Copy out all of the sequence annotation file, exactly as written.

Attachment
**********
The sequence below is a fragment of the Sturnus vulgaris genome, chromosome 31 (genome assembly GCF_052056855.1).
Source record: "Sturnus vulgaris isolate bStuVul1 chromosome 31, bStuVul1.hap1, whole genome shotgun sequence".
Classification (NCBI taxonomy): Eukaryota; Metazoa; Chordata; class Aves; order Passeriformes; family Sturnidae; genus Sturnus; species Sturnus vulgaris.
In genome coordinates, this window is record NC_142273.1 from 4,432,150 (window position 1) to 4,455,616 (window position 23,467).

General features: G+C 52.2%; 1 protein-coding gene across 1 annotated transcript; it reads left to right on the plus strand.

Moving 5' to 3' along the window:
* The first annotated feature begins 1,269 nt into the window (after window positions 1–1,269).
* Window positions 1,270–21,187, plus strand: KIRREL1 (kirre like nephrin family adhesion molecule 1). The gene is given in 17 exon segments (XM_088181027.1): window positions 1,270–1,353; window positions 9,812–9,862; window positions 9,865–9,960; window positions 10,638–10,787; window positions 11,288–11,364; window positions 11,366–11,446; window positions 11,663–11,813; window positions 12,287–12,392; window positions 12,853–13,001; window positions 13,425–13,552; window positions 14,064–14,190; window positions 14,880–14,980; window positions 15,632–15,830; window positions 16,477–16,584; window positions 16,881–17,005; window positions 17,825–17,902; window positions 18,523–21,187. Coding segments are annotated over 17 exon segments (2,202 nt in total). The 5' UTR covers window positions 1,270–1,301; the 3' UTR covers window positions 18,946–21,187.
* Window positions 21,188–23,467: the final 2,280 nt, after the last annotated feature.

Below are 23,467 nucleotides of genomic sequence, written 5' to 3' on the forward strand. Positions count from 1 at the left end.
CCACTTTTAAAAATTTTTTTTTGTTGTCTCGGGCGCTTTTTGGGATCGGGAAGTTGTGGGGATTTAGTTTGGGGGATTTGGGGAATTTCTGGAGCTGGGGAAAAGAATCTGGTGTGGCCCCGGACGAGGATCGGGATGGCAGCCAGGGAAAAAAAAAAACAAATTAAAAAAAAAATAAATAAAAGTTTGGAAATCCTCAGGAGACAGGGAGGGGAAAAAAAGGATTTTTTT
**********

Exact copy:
The sequence below is a fragment of the Sturnus vulgaris genome, chromosome 31 (genome assembly GCF_052056855.1).
Source record: "Sturnus vulgaris isolate bStuVul1 chromosome 31, bStuVul1.hap1, whole genome shotgun sequence".
Classification (NCBI taxonomy): Eukaryota; Metazoa; Chordata; class Aves; order Passeriformes; family Sturnidae; genus Sturnus; species Sturnus vulgaris.
In genome coordinates, this window is record NC_142273.1 from 4,432,150 (window position 1) to 4,455,616 (window position 23,467).

General features: G+C 52.2%; 1 protein-coding gene across 1 annotated transcript; it reads left to right on the plus strand.

Moving 5' to 3' along the window:
* The first annotated feature begins 1,269 nt into the window (after window positions 1–1,269).
* Window positions 1,270–21,187, plus strand: KIRREL1 (kirre like nephrin family adhesion molecule 1). The gene is given in 17 exon segments (XM_088181027.1): window positions 1,270–1,353; window positions 9,812–9,862; window positions 9,865–9,960; window positions 10,638–10,787; window positions 11,288–11,364; window positions 11,366–11,446; window positions 11,663–11,813; window positions 12,287–12,392; window positions 12,853–13,001; window positions 13,425–13,552; window positions 14,064–14,190; window positions 14,880–14,980; window positions 15,632–15,830; window positions 16,477–16,584; window positions 16,881–17,005; window positions 17,825–17,902; window positions 18,523–21,187. Coding segments are annotated over 17 exon segments (2,202 nt in total). The 5' UTR covers window positions 1,270–1,301; the 3' UTR covers window positions 18,946–21,187.
* Window positions 21,188–23,467: the final 2,280 nt, after the last annotated feature.

Below are 23,467 nucleotides of genomic sequence, written 5' to 3' on the forward strand. Positions count from 1 at the left end.
CCACTTTTAAAAATTTTTTTTTGTTGTCTCGGGCGCTTTTTGGGATCGGGAAGTTGTGGGGATTTAGTTTGGGGGATTTGGGGAATTTCTGGAGCTGGGGAAAAGAATCTGGTGTGGCCCCGGACGAGGATCGGGATGGCAGCCAGGGAAAAAAAAAAACAAATTAAAAAAAAAATAAATAAAAGTTTGGAAATCCTCAGGAGACAGGGAGGGGAAAAAAAGGATTTTTTT